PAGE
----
By Alisha Haridasani
In a last-ditch effort to preserve unfettered access to online content, the Senate voted Wednesday to override the Federal Communications Commission’s decision to scrap net neutrality rules.
All of the Democrats and three Republican Senators voted in favor of the resolution, which was proposed by Senator Ed Markey, Democrat of Massachusetts.
"Republicans will rue the day they voted against middle class families, they will rue the day when they voted against the young people who are so familiar with the internet and you can be sure that we Democrats will remind the people of this vote over and over again," said Senator Chuck Schumer, the Senate minority leader, who has his eye on the midterm elections in November.
The resolution heads to the House, where it faces stronger opposition. Only 161 Representatives have publicly indicated that they would vote in favor of the resolution, 57 short of a majority.
There is still a chance that lawmakers who want to preserve net neutrality could convince more of their colleagues to join them because the issue resonates widely with voters, said Andrew Wyrich, a politics staff writer at The Daily Dot. A number of polls show strong support ー among Democrats and Republicans ー for maintaining net neutrality.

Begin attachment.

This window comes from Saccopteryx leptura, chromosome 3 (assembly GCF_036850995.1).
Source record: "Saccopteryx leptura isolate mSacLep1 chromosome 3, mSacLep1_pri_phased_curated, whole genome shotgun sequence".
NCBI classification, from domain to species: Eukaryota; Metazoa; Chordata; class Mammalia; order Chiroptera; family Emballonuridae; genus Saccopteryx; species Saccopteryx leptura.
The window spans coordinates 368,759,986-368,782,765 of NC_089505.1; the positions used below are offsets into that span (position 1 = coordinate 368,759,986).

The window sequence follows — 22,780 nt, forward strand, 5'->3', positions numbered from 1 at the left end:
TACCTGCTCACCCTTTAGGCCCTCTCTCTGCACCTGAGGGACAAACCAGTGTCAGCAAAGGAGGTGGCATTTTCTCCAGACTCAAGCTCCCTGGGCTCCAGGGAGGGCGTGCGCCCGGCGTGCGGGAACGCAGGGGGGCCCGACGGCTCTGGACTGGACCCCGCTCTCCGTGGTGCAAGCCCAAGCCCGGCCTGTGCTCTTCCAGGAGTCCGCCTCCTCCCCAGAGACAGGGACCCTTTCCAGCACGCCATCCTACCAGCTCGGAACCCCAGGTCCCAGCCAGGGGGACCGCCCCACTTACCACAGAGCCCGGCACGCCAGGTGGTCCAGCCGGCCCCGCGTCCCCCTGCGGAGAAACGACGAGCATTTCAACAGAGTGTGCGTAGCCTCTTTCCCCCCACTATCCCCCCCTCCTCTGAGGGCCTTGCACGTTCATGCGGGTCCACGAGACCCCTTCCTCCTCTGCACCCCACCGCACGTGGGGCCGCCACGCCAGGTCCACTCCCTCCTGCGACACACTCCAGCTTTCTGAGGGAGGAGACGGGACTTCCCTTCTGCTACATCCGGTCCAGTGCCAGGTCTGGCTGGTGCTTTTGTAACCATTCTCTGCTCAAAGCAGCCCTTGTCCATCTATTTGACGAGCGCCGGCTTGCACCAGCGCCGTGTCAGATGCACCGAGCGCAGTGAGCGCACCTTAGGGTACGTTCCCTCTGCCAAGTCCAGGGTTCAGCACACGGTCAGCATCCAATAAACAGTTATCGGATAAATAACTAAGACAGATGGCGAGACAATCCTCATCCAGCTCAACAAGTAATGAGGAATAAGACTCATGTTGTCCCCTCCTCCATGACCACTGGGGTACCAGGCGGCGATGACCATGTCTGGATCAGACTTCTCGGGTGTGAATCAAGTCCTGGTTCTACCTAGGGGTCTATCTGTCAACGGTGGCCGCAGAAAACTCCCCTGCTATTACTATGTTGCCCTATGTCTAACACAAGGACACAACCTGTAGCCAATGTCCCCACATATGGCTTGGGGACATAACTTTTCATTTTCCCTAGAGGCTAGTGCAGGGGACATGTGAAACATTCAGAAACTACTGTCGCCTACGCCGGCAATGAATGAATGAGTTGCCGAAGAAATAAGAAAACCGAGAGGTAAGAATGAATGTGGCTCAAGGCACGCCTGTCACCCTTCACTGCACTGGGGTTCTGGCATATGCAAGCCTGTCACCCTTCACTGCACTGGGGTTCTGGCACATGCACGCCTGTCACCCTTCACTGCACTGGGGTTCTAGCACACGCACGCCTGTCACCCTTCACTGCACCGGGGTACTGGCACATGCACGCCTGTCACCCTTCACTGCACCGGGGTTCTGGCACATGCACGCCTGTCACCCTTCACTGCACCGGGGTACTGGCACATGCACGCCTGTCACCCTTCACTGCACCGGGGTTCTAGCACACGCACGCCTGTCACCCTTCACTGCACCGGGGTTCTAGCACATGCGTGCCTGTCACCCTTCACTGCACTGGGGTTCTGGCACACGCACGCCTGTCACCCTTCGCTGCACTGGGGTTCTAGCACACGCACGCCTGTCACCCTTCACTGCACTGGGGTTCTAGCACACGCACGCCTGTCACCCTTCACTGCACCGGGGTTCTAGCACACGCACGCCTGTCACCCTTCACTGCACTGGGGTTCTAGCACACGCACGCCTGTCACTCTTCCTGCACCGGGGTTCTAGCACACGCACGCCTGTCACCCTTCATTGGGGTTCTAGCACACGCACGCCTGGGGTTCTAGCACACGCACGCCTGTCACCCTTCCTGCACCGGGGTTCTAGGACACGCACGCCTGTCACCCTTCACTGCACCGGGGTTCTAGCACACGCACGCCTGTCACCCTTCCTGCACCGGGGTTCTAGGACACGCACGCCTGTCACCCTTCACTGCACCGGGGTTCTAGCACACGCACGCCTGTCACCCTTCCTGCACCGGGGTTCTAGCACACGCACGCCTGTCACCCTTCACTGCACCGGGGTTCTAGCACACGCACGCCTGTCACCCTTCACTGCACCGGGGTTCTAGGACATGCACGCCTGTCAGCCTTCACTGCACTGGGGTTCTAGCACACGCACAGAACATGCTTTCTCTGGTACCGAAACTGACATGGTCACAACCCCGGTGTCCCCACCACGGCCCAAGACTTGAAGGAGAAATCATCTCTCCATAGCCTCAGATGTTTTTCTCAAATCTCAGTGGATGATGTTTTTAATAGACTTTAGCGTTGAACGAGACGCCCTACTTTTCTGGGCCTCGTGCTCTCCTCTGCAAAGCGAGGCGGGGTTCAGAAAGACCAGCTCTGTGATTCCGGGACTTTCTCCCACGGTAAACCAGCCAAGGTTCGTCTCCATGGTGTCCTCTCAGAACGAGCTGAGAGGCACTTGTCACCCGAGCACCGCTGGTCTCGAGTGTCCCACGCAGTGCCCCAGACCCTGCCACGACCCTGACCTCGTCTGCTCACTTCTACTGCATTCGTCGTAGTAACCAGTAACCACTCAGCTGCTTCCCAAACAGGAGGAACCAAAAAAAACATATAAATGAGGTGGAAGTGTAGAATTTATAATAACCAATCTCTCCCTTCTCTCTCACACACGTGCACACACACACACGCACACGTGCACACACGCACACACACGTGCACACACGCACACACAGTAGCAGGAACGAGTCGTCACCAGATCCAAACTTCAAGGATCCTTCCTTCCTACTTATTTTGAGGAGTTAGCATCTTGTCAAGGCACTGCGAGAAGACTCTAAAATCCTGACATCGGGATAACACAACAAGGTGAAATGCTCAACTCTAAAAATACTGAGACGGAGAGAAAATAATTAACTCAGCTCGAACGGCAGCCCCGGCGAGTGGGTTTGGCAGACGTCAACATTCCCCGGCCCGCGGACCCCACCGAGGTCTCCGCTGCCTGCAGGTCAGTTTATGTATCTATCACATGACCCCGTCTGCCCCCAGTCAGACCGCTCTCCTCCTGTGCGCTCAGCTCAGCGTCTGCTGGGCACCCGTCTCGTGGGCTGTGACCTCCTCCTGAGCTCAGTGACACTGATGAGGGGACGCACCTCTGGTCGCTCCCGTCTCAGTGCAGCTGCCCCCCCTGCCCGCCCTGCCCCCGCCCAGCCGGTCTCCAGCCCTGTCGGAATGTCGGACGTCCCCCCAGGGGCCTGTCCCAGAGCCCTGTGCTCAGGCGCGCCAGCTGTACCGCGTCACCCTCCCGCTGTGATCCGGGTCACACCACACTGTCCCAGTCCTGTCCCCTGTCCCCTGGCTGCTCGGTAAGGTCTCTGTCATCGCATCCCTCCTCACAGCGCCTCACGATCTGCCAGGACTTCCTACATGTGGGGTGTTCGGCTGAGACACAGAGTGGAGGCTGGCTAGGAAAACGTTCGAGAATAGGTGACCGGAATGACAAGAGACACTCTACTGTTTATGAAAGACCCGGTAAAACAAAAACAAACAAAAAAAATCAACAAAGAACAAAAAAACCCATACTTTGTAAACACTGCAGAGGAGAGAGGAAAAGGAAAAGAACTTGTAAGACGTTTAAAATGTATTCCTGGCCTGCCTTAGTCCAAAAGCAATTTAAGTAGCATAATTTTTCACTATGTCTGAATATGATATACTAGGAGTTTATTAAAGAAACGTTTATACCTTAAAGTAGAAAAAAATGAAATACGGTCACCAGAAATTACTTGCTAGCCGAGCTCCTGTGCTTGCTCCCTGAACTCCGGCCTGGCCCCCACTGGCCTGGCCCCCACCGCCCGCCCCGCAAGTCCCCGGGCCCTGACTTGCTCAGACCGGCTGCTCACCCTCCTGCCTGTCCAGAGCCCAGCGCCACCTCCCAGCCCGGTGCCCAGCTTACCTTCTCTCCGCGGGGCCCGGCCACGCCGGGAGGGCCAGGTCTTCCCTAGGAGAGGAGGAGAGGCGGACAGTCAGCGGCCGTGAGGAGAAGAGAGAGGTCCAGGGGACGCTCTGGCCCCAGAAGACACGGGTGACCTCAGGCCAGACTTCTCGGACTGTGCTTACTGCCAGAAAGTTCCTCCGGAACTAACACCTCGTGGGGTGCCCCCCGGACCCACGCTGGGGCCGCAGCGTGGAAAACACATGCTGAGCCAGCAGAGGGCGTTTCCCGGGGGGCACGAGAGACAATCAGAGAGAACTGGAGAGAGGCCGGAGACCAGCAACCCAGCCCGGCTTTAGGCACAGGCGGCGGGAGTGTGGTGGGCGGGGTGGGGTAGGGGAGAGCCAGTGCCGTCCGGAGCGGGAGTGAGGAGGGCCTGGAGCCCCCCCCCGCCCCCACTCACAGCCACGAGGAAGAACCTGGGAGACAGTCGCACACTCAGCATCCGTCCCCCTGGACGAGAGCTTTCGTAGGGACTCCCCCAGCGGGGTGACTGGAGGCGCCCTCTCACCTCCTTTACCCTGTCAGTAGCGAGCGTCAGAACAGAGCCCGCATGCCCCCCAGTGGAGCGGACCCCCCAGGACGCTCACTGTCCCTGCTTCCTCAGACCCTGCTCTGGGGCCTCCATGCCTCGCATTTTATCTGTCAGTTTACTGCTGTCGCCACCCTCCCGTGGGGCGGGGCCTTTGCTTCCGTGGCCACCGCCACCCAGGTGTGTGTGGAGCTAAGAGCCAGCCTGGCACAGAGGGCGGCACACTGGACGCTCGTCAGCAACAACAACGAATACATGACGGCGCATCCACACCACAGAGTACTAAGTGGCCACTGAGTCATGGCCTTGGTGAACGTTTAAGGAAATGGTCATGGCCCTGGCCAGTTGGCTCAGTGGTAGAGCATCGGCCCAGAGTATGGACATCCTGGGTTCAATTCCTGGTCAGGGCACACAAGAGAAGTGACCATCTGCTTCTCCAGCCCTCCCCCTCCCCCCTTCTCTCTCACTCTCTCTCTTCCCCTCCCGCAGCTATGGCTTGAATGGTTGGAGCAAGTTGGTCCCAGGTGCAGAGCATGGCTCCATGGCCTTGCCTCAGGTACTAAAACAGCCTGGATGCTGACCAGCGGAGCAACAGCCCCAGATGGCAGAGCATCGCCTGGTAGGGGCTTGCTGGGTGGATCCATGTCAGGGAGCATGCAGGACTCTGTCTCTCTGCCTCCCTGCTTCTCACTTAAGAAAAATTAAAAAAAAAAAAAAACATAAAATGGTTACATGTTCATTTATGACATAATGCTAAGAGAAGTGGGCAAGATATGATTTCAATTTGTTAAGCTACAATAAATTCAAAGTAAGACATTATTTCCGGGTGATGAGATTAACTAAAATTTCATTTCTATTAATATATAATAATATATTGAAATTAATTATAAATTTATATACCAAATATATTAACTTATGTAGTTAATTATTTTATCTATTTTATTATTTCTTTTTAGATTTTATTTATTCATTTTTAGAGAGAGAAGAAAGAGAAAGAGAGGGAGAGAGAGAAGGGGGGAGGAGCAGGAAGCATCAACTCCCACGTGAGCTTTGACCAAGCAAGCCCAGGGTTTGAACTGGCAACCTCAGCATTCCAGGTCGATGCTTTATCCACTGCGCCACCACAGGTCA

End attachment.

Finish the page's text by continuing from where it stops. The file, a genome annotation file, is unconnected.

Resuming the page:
"A lot of people didn't think that it would happen in the Senate so I think anything can happen," said Wyrich.
Net neutrality rules were put in place by the Obama administration in 2015, ensuring that internet service providers give equal access to all content online, regardless of who produces it or where it comes from. The F.C.C. decided in December to abandon the rules, and they officially expired last month.
Supporters of net neutrality, including the tech companies Amazon, Google, Netflix, and Facebook, have said that stripping away these rules would give internet service providers the power to charge some websites or services more for speedier access. The chairman of the F.C.C., Ajit Pai, who has been a vocal critic of net neutrality, has said the rules hurt the companies that build the internet's infrastructure, and stifle innovation and limit investment.
“It’s going to hurt the little guy,” said Representative Jim Langevin, a Democrat from Rhode Island. Net neutrality allows “small entrepreneurs to have the same amount of access that big companies do,” he said.
Though a majority of Americans support net neutrality, Pai, the F.C.C. chairman, has said the rules were "heavy-handed."
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